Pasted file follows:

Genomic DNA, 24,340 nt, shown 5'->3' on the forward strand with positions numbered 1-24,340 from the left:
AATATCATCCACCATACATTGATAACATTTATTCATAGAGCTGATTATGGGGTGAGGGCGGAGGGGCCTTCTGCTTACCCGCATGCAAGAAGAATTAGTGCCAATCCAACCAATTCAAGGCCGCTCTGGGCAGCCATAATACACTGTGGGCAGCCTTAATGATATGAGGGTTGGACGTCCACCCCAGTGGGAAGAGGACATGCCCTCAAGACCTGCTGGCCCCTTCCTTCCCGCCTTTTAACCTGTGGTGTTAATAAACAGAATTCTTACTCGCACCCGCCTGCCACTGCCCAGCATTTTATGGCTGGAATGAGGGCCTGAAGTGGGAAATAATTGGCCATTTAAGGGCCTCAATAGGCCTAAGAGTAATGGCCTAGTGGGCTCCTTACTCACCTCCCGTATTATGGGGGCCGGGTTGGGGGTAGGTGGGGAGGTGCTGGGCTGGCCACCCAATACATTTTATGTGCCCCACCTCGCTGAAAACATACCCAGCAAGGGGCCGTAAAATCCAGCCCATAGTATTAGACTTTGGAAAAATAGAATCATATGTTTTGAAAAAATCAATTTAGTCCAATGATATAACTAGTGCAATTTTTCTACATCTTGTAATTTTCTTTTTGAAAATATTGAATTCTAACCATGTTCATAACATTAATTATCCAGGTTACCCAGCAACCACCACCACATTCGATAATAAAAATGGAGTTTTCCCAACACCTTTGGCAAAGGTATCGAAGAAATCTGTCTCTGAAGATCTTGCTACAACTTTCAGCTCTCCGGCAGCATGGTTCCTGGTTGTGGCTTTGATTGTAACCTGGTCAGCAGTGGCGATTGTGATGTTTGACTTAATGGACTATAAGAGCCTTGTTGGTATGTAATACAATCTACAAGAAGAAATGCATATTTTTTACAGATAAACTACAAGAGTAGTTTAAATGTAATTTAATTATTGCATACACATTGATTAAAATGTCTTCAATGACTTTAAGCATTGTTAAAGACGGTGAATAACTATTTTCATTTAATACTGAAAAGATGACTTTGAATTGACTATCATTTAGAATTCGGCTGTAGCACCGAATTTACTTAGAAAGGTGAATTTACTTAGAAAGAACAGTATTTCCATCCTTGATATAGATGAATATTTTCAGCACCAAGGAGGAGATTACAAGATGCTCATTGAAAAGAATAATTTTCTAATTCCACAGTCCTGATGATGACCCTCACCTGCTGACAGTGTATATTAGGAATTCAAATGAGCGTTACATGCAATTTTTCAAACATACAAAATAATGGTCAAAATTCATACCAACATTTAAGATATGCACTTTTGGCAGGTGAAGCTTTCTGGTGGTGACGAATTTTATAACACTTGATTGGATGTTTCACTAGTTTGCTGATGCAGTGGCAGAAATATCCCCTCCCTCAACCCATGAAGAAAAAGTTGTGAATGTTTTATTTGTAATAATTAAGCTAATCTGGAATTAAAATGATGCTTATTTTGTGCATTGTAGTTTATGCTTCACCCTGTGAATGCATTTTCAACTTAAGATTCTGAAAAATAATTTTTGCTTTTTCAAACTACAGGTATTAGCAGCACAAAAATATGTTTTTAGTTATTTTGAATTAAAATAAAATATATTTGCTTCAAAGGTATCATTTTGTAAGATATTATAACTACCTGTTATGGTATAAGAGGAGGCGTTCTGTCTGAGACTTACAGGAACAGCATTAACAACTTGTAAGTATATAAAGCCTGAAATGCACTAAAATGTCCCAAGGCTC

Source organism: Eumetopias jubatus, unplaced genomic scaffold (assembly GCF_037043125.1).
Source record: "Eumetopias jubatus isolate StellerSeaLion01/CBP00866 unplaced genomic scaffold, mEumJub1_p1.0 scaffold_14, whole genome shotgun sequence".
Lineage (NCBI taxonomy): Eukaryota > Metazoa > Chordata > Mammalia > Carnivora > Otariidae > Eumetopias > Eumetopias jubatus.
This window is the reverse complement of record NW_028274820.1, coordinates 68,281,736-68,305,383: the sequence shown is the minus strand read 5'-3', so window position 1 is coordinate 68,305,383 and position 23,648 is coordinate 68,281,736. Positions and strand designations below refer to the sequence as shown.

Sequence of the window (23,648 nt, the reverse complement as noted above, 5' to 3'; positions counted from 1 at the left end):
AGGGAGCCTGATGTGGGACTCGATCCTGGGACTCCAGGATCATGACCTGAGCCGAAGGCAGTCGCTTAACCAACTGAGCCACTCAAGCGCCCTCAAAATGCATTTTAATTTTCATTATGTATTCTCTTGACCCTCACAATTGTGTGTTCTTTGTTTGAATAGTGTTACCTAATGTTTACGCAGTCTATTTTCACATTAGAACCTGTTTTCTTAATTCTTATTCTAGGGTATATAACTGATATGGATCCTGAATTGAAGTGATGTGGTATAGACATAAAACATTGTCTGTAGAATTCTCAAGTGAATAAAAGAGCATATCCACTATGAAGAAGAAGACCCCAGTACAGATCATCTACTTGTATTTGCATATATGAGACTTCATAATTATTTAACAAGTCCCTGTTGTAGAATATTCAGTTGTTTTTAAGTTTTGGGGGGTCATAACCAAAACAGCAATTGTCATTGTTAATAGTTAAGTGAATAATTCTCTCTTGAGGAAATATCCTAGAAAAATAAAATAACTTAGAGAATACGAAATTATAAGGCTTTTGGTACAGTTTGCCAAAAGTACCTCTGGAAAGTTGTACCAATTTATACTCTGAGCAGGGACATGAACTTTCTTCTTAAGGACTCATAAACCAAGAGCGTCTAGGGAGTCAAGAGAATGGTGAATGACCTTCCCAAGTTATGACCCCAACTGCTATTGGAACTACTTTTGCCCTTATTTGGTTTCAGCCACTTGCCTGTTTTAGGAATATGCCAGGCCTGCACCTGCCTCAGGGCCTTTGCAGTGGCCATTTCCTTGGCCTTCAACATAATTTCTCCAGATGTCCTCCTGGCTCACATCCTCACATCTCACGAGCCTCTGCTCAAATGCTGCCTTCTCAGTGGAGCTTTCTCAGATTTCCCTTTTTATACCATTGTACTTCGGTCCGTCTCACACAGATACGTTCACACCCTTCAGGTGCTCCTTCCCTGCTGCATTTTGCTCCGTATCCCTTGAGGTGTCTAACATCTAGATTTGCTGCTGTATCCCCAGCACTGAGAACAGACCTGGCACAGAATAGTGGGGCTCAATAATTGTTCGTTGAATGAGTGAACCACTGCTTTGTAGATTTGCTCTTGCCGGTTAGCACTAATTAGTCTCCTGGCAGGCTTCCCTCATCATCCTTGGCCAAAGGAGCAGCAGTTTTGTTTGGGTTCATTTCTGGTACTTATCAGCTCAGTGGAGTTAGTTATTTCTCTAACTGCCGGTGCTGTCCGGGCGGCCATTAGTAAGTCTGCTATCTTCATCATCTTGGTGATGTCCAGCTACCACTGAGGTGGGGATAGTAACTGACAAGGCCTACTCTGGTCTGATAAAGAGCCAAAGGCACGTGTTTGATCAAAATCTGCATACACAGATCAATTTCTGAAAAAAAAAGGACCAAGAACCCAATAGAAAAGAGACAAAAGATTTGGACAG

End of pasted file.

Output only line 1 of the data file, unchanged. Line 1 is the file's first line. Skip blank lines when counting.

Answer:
Genomic DNA, 24,340 nt, shown 5'->3' on the forward strand with positions numbered 1-24,340 from the left: